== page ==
Vectorization Series, Part 3 - What are the Benefits?

This will be the final post in my planned short vectorization series. Although I reserve the right to post more on vectorization in the future! In the first post on this topic, I explained that vectorization was parallelism inside a single CPU core, achieved by applying a CPU instruction to multiple data elements at once. In the second post, we discussed what types of applications could use vectorization - scientific, engineering, financial, media, and graphical. For this blog I want to emphasize why you would want to vectorize. What are the benefits?

There are two major reasons to vectorize your code now. The first is performance on current processors. Vectorizing a loop can deliver a significant performance boost. For example, if you had a loop performing a mathematical operation across array elements (such as the example in the first post), and it was able to be converted by the compiler to a vectorized loop working with 8 elements at a time, then you would achieve roughly an 8x speedup for that loop. There are many factors affecting the performance improvement you would see from vectorization - the number of data elements that can be processed at one time (depending on data size and register size), whether the elements can be packed into a register efficiently (meaning they are from contiguous memory), and the the trip count of the loop are all examples. You would also need to consider how "hot" the loop to be vectorized is- that is, whether the loop takes a significant percentage of your application time. But assuming the right conditions and possibly a bit of tuning, vectorization can deliver a sizable speedup on today's hardware. Our current generation of Core processors and Xeons both support vectorization.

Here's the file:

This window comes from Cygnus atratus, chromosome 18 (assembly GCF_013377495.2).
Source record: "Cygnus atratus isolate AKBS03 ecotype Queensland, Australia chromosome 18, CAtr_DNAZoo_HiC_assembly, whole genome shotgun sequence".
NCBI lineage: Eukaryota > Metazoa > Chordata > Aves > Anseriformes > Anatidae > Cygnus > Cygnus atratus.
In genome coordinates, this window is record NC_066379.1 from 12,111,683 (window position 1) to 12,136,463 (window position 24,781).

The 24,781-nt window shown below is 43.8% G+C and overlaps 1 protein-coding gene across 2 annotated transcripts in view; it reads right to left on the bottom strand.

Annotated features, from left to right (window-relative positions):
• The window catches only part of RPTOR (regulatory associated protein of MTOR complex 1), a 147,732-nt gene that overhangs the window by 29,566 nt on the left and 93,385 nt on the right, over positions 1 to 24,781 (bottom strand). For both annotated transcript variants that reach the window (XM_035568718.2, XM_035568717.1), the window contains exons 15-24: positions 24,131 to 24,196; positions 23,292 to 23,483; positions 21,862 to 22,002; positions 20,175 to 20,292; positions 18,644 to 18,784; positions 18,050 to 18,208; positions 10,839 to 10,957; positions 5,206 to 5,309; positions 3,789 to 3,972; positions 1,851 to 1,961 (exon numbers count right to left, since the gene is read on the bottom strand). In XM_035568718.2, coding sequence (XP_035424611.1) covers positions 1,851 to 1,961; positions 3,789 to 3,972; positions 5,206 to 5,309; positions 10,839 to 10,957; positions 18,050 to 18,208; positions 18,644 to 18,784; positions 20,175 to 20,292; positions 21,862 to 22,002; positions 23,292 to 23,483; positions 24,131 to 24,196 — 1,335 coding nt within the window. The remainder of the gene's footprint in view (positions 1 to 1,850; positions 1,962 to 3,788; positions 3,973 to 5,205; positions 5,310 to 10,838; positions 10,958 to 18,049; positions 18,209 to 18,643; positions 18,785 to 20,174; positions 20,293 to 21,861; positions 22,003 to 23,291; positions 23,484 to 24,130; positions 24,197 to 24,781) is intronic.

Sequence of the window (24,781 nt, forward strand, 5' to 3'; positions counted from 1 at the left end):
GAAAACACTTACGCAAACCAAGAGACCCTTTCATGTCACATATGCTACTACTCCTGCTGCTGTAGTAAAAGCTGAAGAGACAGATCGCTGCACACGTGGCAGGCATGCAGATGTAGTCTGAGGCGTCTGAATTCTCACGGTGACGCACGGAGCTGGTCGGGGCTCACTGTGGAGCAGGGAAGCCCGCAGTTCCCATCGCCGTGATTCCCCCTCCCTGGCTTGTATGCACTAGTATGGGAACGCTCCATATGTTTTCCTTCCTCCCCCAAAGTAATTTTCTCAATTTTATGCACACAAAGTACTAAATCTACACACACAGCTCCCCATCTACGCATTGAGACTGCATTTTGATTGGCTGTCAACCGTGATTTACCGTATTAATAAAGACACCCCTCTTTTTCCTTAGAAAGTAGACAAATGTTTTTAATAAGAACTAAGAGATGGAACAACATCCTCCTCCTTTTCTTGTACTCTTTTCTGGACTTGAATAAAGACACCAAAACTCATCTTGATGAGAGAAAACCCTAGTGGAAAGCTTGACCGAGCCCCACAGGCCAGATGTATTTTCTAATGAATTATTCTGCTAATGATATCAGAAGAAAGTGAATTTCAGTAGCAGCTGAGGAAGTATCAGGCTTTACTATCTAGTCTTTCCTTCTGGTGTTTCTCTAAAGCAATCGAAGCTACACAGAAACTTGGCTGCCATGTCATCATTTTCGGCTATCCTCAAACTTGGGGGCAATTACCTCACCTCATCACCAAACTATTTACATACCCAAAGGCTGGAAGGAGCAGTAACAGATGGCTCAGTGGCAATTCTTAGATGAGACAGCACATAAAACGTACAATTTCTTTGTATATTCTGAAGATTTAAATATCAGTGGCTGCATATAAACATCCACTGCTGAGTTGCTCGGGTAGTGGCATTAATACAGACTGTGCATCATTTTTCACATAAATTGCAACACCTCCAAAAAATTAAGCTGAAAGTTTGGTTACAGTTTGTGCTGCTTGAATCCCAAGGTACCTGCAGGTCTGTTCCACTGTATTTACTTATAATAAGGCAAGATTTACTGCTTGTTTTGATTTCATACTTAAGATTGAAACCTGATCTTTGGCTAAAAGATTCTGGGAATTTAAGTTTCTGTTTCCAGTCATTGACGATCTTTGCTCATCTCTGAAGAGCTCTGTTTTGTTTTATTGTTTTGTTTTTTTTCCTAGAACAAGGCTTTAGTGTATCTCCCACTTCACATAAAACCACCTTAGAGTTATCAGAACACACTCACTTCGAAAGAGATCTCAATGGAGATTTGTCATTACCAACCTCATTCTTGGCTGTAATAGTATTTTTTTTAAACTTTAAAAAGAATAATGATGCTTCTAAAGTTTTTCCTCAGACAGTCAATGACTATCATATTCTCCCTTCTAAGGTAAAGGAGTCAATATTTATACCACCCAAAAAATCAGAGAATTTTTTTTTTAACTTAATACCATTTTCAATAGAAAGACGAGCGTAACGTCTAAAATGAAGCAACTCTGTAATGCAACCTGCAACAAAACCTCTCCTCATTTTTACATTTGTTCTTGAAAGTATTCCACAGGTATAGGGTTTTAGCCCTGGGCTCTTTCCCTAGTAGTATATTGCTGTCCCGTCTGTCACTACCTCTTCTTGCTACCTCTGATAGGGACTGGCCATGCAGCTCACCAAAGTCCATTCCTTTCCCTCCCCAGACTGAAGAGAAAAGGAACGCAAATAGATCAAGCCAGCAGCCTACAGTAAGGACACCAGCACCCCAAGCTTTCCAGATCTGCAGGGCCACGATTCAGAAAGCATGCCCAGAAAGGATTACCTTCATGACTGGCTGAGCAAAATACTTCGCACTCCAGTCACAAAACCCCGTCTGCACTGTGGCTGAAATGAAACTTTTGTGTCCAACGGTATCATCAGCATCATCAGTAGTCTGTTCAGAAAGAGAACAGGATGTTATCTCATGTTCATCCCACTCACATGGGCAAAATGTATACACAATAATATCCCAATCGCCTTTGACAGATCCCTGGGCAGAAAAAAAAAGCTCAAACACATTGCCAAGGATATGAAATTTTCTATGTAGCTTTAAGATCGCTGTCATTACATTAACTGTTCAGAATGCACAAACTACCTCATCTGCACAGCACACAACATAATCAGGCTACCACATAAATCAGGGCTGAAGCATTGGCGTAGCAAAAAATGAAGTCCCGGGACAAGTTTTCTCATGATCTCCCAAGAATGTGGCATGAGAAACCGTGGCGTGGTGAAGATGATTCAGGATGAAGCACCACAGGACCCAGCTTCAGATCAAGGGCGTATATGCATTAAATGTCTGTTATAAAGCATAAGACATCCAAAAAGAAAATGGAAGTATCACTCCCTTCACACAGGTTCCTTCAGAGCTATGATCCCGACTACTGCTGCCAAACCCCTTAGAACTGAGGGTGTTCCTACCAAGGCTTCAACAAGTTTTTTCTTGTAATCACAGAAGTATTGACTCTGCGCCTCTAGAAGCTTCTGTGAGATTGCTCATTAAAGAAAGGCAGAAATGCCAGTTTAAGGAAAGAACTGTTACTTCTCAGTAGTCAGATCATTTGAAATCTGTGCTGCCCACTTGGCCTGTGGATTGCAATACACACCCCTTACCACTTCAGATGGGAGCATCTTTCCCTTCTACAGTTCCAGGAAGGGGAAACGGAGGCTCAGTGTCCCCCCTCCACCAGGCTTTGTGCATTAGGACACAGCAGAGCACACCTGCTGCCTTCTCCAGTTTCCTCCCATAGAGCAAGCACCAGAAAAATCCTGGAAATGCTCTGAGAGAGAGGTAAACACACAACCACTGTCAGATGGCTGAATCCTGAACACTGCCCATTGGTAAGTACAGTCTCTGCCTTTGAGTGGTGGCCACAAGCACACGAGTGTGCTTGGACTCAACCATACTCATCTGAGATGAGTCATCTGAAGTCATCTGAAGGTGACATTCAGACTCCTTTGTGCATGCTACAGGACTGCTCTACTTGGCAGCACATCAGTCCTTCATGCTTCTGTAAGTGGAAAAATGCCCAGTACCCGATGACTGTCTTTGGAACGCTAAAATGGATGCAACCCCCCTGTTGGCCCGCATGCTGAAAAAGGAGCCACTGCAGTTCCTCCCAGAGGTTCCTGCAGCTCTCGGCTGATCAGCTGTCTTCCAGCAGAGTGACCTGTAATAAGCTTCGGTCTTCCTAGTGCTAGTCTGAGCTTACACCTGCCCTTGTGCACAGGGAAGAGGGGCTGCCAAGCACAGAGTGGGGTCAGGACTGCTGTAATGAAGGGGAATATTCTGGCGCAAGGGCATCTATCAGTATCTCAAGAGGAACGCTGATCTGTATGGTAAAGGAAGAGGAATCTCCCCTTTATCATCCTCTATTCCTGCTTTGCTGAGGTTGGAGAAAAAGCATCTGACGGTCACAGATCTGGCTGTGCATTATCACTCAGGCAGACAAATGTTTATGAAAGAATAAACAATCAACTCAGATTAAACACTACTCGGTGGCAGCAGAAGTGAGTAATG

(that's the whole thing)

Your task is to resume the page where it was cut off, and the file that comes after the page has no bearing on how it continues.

The second reason is scalability. While vectorization can be an important contributor to performance now, it is even more critical for future processor architectures, including the upcoming Intel® Many Integrated Core (MIC) architecture. If you vectorize your code now using one of our Intel "scales forward" methods, such as using the Intel Compiler and Intel® Cilk™ Plus, you are prepared for these future architectures as well. Here are the vectorization methods that we support that will "scale forward": Using the Intel Compiler auto-vectorizer, using the Intel Compiler with Cilk Plus, using the Intel Compiler with vectorization-friendly Fortran constructs, or using already vectorized functions from libraries like Intel® Integrated Performance Primitives (IPP) or Intel® Math Kernel Library (MKL). With one of these methods, you can be assured that code you write that vectorizes today will be vectorizable by the Intel Compiler on future Intel architectures as well, without you needing to make changes. If you are not using the Intel Compiler, you still have options. Parts of Cilk Plus are being implemented in GCC, and other compilers have auto-vectorizers as well. You can also consider using the Intel Compiler on just a portion of your code.

If you want to take a deeper look at vectorization, you can start with our recorded overview webinar here, or you can look through our Vectorization Toolkit, which gives a 6-step process for vectorizing your application. If you have additional questions, let me know in the comments!

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